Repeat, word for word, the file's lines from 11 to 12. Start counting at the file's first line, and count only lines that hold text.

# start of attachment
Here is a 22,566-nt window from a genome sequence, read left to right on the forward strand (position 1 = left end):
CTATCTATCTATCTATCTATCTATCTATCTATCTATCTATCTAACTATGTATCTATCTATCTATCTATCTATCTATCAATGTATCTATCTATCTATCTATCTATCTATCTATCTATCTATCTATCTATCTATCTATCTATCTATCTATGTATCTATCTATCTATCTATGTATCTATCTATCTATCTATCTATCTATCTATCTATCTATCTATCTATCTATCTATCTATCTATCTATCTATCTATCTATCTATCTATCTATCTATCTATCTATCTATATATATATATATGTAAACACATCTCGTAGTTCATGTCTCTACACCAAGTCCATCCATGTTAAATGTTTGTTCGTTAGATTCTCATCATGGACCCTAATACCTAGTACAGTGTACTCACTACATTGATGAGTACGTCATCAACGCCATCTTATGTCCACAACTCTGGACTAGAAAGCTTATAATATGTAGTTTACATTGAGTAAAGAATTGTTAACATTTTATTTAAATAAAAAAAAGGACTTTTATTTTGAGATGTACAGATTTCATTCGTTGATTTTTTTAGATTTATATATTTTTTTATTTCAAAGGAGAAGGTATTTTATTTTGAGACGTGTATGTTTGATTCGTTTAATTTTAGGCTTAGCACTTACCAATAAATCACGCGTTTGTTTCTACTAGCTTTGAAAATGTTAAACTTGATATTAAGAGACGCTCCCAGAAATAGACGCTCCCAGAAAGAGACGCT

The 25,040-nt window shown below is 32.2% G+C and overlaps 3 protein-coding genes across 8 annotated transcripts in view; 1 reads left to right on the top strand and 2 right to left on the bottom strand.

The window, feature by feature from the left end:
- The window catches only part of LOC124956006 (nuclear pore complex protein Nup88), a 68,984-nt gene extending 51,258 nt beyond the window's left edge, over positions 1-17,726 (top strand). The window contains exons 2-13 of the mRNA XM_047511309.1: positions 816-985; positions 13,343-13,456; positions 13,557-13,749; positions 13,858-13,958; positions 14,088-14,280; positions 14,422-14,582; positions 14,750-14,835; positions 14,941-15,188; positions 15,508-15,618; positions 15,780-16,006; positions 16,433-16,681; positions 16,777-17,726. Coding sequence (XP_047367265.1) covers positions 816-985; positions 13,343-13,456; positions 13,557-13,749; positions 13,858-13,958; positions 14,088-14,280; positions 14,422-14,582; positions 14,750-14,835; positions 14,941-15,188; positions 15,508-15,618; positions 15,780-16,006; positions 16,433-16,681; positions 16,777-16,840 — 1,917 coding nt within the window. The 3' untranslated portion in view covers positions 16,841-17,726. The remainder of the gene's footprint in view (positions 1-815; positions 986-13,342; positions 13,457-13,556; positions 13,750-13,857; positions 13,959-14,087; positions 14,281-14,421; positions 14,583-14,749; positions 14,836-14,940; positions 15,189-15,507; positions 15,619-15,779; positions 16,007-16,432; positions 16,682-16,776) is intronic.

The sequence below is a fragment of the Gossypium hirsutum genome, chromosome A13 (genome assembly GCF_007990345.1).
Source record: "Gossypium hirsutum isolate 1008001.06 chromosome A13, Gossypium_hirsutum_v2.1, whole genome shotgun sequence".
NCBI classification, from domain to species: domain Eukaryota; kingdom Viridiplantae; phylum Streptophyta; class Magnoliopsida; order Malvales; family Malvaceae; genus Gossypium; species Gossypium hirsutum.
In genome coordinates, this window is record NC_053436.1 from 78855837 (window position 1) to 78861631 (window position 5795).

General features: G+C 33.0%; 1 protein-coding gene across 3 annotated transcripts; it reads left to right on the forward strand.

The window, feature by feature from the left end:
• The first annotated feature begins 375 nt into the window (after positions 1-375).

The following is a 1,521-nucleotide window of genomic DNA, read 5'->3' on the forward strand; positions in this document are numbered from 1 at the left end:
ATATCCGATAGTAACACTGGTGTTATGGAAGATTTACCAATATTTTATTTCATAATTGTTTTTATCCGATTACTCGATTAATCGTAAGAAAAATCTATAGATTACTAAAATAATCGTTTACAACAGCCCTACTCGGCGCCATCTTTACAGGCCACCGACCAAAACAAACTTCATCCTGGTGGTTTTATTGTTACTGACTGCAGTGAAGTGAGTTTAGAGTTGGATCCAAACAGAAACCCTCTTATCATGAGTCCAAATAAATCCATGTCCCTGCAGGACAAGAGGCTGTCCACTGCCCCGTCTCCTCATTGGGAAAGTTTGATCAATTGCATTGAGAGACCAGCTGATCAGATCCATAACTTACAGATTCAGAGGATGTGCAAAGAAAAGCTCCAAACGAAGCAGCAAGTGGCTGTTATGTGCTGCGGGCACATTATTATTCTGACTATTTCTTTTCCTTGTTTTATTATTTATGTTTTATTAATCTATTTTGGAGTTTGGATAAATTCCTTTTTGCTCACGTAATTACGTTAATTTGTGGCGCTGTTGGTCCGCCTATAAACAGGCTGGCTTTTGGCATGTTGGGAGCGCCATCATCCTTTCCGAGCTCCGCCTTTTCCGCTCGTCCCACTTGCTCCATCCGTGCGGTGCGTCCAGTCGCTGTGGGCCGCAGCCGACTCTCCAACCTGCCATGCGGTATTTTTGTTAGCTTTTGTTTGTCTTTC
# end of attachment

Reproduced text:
The window, feature by feature from the left end:
• The first annotated feature begins 375 nt into the window (after positions 1-375).